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The Law of Veterans Benefits 2008 - 2010


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The Law of Veterans Benefits 2008 - 2010

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This document aims to identify the most significant decisions in veterans' law between 2008-2010.

‘The two-year period addressed in this article has been a busy time for the United States Court of Appeals for Veterans Claims (“Veterans Court” or “Court”) 2 as well as in veterans’ law generally. A new Secretary of the Department of Veterans Affairs (“Department” or VA) is under a new administration. Congress has been active in passing important legislation and its oversight role. The Veterans Court celebrated ‘the twentieth anniversary of its first convening with a wonderful ceremony in October 2009. And not to be outdone, for only the third time, the Supreme Court of the United States (Supreme Court) decided a case originating in the Veterans Court.”

 

Michael P. Allen1 

INTRODUCTION

The two-year period addressed in this article has been a busy time for the United States Court of Appeals for Veterans Claims (“Veterans Court” or “Court”)2 as well as in veterans’ law generally. There is a new Secretary of the Department of Veterans Affairs (“Department” or VA) in a new administration.3 Congress has been active in the area both in passing important legislation4 and in engaging in its oversight role.5 The Veterans Court celebrated the twentieth anniversary of its first convening with a wonderful ceremony in October 2009. And not to be outdone, for only the third time, the Supreme Court of the United States (Supreme Court) decided a case originating in the Veterans Court.6

As anyone practicing in the area of veterans’ law knows all too well, it is impossible to discuss everything of importance that has occurred in the period from 2008 through 2010. One reason, of course, is that “importance” may very well be in the eye of the beholder. More significantly, the reality is that both the Veterans Court and the United States Court of Appeals for the Federal Circuit (Federal Circuit) have remained very busy places. In 2008, the Veterans Court received 4,128 new appeals and decided a total of 4,446 cases.7 In 2009, the Veterans Court received 4,725 new appeals and decided a total of 4,379 cases.8 In fiscal year 2008, the Federal Circuit received 170 veterans’ law cases (plus 3 direct regulatory challenges) and adjudicated a total of 107 cases by way of merits panels.9 In fiscal year 2009, the Federal Circuit received 156 appeals in veterans’ law cases (plus 1 direct regulatory challenge) and decided 95 cases by merits panels.10

My goal here is to identify the most significant decisions in veterans’ law over the past two years. Recognizing the impossibility of addressing every decision rendered by the Veterans Court and the Federal Circuit during this period, I was able to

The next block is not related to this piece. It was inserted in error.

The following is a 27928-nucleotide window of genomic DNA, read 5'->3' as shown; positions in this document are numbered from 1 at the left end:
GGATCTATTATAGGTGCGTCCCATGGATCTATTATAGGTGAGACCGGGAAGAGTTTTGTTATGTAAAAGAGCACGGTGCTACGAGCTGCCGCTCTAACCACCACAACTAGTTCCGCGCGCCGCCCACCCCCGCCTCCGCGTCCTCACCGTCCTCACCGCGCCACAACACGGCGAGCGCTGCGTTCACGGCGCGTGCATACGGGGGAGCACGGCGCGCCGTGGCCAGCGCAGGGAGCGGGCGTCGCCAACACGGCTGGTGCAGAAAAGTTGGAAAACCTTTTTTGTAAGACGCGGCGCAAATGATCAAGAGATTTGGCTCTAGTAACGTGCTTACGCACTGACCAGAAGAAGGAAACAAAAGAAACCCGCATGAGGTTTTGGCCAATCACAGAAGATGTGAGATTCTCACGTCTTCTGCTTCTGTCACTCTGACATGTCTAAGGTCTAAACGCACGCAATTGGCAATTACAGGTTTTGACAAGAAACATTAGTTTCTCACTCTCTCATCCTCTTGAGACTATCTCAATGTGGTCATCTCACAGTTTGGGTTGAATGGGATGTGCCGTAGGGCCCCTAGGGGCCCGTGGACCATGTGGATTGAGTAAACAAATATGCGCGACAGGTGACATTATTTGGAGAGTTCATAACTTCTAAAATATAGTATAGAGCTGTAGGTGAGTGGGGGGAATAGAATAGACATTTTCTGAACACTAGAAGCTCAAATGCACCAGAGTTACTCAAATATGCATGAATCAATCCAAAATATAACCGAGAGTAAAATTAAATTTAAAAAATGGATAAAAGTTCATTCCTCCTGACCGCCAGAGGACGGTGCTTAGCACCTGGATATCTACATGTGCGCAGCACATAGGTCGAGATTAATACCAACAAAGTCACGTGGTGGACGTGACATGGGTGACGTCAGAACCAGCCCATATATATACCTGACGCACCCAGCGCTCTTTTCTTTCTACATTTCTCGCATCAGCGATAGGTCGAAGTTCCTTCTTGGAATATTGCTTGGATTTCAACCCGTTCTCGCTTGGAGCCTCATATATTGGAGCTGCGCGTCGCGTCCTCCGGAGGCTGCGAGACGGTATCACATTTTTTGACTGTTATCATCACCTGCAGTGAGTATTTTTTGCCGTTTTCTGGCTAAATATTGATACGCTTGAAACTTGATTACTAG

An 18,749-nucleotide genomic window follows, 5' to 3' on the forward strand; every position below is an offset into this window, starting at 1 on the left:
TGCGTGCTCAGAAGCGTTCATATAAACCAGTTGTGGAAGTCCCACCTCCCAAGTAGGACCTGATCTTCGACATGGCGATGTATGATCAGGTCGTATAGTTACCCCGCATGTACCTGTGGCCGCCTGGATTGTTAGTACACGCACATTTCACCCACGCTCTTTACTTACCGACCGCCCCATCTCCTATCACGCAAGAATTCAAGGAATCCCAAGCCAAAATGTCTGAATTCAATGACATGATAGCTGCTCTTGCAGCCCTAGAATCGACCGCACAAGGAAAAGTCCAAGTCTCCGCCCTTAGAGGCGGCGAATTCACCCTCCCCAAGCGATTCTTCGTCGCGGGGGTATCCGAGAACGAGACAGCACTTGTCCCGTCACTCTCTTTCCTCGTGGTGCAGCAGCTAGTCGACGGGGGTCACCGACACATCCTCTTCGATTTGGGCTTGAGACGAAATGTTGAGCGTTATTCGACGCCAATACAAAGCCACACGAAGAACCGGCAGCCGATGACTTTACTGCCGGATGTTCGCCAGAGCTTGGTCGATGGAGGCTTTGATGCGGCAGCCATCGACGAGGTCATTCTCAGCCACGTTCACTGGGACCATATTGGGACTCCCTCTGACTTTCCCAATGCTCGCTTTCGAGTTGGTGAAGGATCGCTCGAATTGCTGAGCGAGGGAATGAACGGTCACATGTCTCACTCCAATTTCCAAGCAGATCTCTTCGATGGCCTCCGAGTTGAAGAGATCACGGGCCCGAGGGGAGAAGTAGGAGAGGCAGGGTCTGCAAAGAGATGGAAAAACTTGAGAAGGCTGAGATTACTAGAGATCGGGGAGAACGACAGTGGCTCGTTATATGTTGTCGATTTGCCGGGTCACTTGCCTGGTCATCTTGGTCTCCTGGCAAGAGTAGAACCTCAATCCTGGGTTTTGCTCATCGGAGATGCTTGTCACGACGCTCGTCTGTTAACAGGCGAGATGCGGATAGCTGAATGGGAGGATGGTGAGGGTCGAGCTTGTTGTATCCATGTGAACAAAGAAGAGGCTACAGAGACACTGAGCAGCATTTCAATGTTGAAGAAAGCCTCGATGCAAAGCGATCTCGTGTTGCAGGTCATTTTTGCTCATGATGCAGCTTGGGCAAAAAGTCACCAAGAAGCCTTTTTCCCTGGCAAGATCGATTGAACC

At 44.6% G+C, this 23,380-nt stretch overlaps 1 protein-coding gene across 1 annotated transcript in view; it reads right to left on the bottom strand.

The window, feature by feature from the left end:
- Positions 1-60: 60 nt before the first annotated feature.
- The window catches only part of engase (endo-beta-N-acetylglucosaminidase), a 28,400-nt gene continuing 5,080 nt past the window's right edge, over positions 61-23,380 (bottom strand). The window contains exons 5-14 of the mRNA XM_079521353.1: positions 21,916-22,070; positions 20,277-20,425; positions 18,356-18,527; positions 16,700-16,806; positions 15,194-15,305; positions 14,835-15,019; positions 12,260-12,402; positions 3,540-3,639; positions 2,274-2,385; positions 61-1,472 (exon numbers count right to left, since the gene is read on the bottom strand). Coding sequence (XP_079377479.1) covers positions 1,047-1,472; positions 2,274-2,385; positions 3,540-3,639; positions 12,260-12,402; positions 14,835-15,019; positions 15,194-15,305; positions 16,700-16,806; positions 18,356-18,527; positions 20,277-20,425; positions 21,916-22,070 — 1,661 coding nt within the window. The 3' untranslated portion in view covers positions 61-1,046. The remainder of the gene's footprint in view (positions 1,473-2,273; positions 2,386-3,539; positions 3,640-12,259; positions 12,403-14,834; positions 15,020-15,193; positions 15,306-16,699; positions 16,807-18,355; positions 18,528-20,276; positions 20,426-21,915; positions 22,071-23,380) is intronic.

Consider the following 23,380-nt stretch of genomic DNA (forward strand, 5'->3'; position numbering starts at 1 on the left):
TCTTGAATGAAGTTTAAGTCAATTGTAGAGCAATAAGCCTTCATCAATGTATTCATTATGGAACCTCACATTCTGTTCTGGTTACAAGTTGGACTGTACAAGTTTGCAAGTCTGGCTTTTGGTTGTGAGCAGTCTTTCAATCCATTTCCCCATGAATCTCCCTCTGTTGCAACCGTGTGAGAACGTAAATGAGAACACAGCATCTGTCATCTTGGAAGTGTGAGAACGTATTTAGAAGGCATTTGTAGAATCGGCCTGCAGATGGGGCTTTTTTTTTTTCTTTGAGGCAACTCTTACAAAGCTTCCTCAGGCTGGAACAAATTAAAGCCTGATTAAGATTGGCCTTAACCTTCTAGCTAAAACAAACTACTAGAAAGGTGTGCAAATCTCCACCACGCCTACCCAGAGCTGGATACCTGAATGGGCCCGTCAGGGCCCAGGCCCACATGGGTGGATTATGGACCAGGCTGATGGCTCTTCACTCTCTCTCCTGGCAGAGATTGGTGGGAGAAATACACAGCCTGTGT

capture what most practitioners would agree are the major matters on which these two courts have opined. In this regard, I read and reviewed every precedential decision of the Veterans Court from February 1, 2008 through April 30, 2010 and all Federal Circuit decisions from this period (both precedential and non-precedential) in the area of veterans’ law. Finally, I reviewed decisions from the Supreme Court having applicability in the veterans’ law area.11

Based on my review of these sources, I grouped the significant developments over the past two years into eleven categories: issues concerning (1) appellate timing (both within the Department and to the Veterans Court) as well as related jurisdictional issues; (2) what constitutes a “claim” under relevant law; (3) the Department’s duties of notice to claimants;12 (4) the Department’s duties to assist claimants; (5) medical examinations and evidence; (6) ratings decisions; (7) clear and unmistakable error along with matters concerning the duty to sympathetically read veterans’ pleadings; (8) attorneys’ fees; (9) claimants’ due process rights; (10) the general structure of the system for the award and review of veterans’ benefits; and (11) certain miscellaneous, but independently significant, matters. In Part I below, I address each of these categories in turn.13

After addressing the specific areas in which there have been significant developments over the past two years, I turn in Part II to distilling the common themes from the various substantive areas I addressed in Part I14 and highlighting some areas in which I suspect there will be development over the next two years.15

Read the complete document here


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